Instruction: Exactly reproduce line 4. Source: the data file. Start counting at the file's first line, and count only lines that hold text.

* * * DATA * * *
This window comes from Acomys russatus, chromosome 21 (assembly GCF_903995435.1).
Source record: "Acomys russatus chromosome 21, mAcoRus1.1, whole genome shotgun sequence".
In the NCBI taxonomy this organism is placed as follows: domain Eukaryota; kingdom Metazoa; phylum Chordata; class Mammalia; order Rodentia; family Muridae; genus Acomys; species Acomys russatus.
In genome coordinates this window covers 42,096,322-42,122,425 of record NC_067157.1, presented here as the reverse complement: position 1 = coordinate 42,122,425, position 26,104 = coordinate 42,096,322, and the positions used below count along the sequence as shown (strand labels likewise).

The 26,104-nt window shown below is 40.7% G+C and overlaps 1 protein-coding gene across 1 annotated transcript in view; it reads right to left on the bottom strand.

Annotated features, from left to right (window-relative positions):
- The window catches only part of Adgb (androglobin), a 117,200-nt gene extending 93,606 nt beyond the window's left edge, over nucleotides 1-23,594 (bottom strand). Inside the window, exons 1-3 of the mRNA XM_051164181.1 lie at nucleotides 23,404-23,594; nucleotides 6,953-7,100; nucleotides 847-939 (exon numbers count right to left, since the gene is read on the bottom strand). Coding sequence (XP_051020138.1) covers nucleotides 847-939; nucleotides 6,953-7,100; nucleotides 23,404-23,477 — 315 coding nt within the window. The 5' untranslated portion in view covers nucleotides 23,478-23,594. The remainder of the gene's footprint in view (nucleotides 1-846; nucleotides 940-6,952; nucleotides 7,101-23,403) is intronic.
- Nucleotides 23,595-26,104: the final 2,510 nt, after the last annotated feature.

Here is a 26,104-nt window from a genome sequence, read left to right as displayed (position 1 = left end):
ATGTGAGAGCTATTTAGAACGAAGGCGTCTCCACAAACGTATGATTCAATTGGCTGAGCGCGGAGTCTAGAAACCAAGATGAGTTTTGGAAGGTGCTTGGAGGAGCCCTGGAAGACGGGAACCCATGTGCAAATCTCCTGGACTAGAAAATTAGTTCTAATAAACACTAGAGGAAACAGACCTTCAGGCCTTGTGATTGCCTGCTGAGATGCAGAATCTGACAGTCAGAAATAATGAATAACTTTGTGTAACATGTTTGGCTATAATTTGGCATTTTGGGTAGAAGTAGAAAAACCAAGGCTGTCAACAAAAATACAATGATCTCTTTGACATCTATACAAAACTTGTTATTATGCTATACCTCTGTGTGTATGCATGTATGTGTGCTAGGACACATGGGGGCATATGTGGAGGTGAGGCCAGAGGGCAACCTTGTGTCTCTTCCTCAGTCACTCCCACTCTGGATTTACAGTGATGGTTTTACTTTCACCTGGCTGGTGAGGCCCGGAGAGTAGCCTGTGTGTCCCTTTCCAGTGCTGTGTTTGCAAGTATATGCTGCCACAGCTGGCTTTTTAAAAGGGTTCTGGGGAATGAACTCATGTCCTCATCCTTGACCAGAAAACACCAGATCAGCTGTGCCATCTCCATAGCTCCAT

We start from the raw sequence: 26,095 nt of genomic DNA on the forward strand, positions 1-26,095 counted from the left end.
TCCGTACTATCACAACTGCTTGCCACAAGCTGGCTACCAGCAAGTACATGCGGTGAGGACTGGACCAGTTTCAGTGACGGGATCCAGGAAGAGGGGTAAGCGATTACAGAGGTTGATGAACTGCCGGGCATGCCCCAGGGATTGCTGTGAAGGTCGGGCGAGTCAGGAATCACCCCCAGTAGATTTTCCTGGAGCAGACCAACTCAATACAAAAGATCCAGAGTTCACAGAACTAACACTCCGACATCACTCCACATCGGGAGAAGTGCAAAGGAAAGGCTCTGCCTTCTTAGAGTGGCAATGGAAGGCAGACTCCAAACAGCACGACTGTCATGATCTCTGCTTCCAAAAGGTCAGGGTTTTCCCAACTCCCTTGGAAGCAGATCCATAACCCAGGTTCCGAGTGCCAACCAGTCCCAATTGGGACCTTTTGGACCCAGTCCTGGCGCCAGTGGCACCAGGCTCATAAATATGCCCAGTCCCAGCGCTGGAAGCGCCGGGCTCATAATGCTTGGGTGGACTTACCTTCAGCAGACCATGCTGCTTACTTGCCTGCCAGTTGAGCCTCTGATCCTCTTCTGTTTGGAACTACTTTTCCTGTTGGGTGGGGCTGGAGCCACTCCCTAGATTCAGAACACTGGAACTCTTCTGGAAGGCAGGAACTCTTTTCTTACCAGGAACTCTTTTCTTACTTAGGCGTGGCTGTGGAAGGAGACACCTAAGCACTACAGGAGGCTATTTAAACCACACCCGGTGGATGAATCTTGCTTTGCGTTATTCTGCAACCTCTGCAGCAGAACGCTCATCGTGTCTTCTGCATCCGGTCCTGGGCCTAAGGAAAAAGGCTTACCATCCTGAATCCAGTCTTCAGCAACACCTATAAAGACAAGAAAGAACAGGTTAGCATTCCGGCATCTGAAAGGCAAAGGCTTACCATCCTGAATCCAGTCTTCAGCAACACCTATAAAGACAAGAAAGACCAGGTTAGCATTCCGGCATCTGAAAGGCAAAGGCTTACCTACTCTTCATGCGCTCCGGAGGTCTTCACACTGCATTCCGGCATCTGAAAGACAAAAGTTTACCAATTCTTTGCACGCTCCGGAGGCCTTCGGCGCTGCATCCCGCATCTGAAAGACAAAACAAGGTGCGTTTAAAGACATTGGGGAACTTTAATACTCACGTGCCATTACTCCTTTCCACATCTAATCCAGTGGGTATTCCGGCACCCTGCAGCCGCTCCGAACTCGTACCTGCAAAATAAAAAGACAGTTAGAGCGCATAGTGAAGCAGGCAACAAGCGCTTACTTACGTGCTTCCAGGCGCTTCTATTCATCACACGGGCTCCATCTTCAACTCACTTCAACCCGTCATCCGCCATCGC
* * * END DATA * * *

In genome coordinates this window covers 42,096,322-42,122,425 of record NC_067157.1, presented here as the reverse complement: position 1 = coordinate 42,122,425, position 26,104 = coordinate 42,096,322, and the positions used below count along the sequence as shown (strand labels likewise).